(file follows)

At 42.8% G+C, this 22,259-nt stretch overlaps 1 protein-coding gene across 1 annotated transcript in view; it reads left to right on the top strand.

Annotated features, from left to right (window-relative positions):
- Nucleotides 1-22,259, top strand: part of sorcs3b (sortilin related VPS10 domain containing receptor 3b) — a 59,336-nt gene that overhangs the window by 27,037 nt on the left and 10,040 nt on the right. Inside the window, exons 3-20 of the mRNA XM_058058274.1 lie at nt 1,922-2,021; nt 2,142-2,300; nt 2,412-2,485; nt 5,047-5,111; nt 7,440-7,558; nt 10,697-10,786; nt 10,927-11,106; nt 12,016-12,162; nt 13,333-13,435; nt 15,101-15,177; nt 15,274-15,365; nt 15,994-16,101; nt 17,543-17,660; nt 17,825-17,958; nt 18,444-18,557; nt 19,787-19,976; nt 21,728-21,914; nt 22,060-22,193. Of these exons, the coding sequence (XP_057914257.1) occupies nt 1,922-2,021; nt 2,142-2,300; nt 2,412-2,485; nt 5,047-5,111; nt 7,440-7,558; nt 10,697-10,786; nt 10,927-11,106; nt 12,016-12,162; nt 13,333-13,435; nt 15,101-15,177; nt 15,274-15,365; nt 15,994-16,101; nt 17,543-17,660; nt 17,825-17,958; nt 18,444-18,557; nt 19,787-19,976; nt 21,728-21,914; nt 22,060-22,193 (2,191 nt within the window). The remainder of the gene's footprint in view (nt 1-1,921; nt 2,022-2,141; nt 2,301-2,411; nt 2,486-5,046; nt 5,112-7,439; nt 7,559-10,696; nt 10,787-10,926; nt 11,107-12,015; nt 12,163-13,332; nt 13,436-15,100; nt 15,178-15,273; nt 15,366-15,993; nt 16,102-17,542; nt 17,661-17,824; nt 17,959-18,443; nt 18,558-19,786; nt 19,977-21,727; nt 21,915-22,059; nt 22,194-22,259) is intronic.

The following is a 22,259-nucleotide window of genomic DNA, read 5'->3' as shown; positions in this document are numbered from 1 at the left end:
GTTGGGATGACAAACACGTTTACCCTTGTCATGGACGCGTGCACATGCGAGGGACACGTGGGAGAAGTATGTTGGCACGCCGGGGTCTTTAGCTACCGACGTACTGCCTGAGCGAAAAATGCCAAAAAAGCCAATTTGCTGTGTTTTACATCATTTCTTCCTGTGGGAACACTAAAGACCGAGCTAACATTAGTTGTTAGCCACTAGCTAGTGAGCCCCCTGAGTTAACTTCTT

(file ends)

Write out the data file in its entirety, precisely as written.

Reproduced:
At 42.8% G+C, this 22,259-nt stretch overlaps 1 protein-coding gene across 1 annotated transcript in view; it reads left to right on the top strand.

Annotated features, from left to right (window-relative positions):
- Nucleotides 1-22,259, top strand: part of sorcs3b (sortilin related VPS10 domain containing receptor 3b) — a 59,336-nt gene that overhangs the window by 27,037 nt on the left and 10,040 nt on the right. Inside the window, exons 3-20 of the mRNA XM_058058274.1 lie at nt 1,922-2,021; nt 2,142-2,300; nt 2,412-2,485; nt 5,047-5,111; nt 7,440-7,558; nt 10,697-10,786; nt 10,927-11,106; nt 12,016-12,162; nt 13,333-13,435; nt 15,101-15,177; nt 15,274-15,365; nt 15,994-16,101; nt 17,543-17,660; nt 17,825-17,958; nt 18,444-18,557; nt 19,787-19,976; nt 21,728-21,914; nt 22,060-22,193. Of these exons, the coding sequence (XP_057914257.1) occupies nt 1,922-2,021; nt 2,142-2,300; nt 2,412-2,485; nt 5,047-5,111; nt 7,440-7,558; nt 10,697-10,786; nt 10,927-11,106; nt 12,016-12,162; nt 13,333-13,435; nt 15,101-15,177; nt 15,274-15,365; nt 15,994-16,101; nt 17,543-17,660; nt 17,825-17,958; nt 18,444-18,557; nt 19,787-19,976; nt 21,728-21,914; nt 22,060-22,193 (2,191 nt within the window). The remainder of the gene's footprint in view (nt 1-1,921; nt 2,022-2,141; nt 2,301-2,411; nt 2,486-5,046; nt 5,112-7,439; nt 7,559-10,696; nt 10,787-10,926; nt 11,107-12,015; nt 12,163-13,332; nt 13,436-15,100; nt 15,178-15,273; nt 15,366-15,993; nt 16,102-17,542; nt 17,661-17,824; nt 17,959-18,443; nt 18,558-19,786; nt 19,977-21,727; nt 21,915-22,059; nt 22,194-22,259) is intronic.

The following is a 22,259-nucleotide window of genomic DNA, read 5'->3' as shown; positions in this document are numbered from 1 at the left end:
GTTGGGATGACAAACACGTTTACCCTTGTCATGGACGCGTGCACATGCGAGGGACACGTGGGAGAAGTATGTTGGCACGCCGGGGTCTTTAGCTACCGACGTACTGCCTGAGCGAAAAATGCCAAAAAAGCCAATTTGCTGTGTTTTACATCATTTCTTCCTGTGGGAACACTAAAGACCGAGCTAACATTAGTTGTTAGCCACTAGCTAGTGAGCCCCCTGAGTTAACTTCTT